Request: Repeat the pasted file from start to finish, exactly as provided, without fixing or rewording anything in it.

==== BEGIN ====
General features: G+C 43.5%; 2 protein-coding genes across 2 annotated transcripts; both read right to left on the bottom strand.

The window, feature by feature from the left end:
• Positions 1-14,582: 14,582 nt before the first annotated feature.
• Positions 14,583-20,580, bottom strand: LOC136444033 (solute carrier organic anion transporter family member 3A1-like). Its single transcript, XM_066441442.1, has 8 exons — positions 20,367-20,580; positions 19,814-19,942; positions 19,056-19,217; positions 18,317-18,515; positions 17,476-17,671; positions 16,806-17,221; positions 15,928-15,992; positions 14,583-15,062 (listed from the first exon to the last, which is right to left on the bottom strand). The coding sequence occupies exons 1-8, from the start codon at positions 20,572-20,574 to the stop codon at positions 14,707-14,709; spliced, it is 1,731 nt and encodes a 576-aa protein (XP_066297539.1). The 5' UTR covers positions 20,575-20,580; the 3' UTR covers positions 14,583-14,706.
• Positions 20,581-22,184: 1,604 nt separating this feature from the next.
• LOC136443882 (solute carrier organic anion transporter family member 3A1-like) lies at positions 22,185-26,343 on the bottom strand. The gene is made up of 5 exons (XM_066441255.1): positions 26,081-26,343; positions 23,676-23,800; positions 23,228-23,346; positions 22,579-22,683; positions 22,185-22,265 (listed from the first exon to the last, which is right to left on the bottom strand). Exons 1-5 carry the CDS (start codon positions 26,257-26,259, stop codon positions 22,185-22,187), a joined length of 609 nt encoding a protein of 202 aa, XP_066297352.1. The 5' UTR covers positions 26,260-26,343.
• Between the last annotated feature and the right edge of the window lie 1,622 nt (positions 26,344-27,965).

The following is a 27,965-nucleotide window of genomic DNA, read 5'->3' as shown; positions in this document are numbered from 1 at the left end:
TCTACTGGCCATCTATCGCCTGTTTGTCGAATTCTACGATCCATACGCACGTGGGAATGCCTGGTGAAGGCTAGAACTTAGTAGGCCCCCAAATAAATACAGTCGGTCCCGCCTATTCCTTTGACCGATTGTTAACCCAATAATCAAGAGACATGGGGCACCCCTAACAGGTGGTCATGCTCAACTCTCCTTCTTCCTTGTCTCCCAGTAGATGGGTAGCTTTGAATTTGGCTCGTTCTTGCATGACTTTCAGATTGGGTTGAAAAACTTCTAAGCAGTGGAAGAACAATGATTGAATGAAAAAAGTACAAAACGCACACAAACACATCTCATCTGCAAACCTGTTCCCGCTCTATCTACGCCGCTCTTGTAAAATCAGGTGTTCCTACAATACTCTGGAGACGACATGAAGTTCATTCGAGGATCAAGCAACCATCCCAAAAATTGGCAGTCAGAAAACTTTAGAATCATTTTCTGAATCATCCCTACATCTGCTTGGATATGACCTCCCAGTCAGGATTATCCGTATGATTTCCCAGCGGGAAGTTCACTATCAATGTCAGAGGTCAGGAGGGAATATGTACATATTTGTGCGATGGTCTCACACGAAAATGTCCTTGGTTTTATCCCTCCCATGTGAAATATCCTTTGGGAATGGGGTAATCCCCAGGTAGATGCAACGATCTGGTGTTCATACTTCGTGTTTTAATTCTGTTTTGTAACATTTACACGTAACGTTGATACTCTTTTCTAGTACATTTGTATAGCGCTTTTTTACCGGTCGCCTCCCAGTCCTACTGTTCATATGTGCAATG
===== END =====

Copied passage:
General features: G+C 43.5%; 2 protein-coding genes across 2 annotated transcripts; both read right to left on the bottom strand.

The window, feature by feature from the left end:
• Positions 1-14,582: 14,582 nt before the first annotated feature.
• Positions 14,583-20,580, bottom strand: LOC136444033 (solute carrier organic anion transporter family member 3A1-like). Its single transcript, XM_066441442.1, has 8 exons — positions 20,367-20,580; positions 19,814-19,942; positions 19,056-19,217; positions 18,317-18,515; positions 17,476-17,671; positions 16,806-17,221; positions 15,928-15,992; positions 14,583-15,062 (listed from the first exon to the last, which is right to left on the bottom strand). The coding sequence occupies exons 1-8, from the start codon at positions 20,572-20,574 to the stop codon at positions 14,707-14,709; spliced, it is 1,731 nt and encodes a 576-aa protein (XP_066297539.1). The 5' UTR covers positions 20,575-20,580; the 3' UTR covers positions 14,583-14,706.
• Positions 20,581-22,184: 1,604 nt separating this feature from the next.
• LOC136443882 (solute carrier organic anion transporter family member 3A1-like) lies at positions 22,185-26,343 on the bottom strand. The gene is made up of 5 exons (XM_066441255.1): positions 26,081-26,343; positions 23,676-23,800; positions 23,228-23,346; positions 22,579-22,683; positions 22,185-22,265 (listed from the first exon to the last, which is right to left on the bottom strand). Exons 1-5 carry the CDS (start codon positions 26,257-26,259, stop codon positions 22,185-22,187), a joined length of 609 nt encoding a protein of 202 aa, XP_066297352.1. The 5' UTR covers positions 26,260-26,343.
• Between the last annotated feature and the right edge of the window lie 1,622 nt (positions 26,344-27,965).

The following is a 27,965-nucleotide window of genomic DNA, read 5'->3' as shown; positions in this document are numbered from 1 at the left end:
TCTACTGGCCATCTATCGCCTGTTTGTCGAATTCTACGATCCATACGCACGTGGGAATGCCTGGTGAAGGCTAGAACTTAGTAGGCCCCCAAATAAATACAGTCGGTCCCGCCTATTCCTTTGACCGATTGTTAACCCAATAATCAAGAGACATGGGGCACCCCTAACAGGTGGTCATGCTCAACTCTCCTTCTTCCTTGTCTCCCAGTAGATGGGTAGCTTTGAATTTGGCTCGTTCTTGCATGACTTTCAGATTGGGTTGAAAAACTTCTAAGCAGTGGAAGAACAATGATTGAATGAAAAAAGTACAAAACGCACACAAACACATCTCATCTGCAAACCTGTTCCCGCTCTATCTACGCCGCTCTTGTAAAATCAGGTGTTCCTACAATACTCTGGAGACGACATGAAGTTCATTCGAGGATCAAGCAACCATCCCAAAAATTGGCAGTCAGAAAACTTTAGAATCATTTTCTGAATCATCCCTACATCTGCTTGGATATGACCTCCCAGTCAGGATTATCCGTATGATTTCCCAGCGGGAAGTTCACTATCAATGTCAGAGGTCAGGAGGGAATATGTACATATTTGTGCGATGGTCTCACACGAAAATGTCCTTGGTTTTATCCCTCCCATGTGAAATATCCTTTGGGAATGGGGTAATCCCCAGGTAGATGCAACGATCTGGTGTTCATACTTCGTGTTTTAATTCTGTTTTGTAACATTTACACGTAACGTTGATACTCTTTTCTAGTACATTTGTATAGCGCTTTTTTACCGGTCGCCTCCCAGTCCTACTGTTCATATGTGCAATG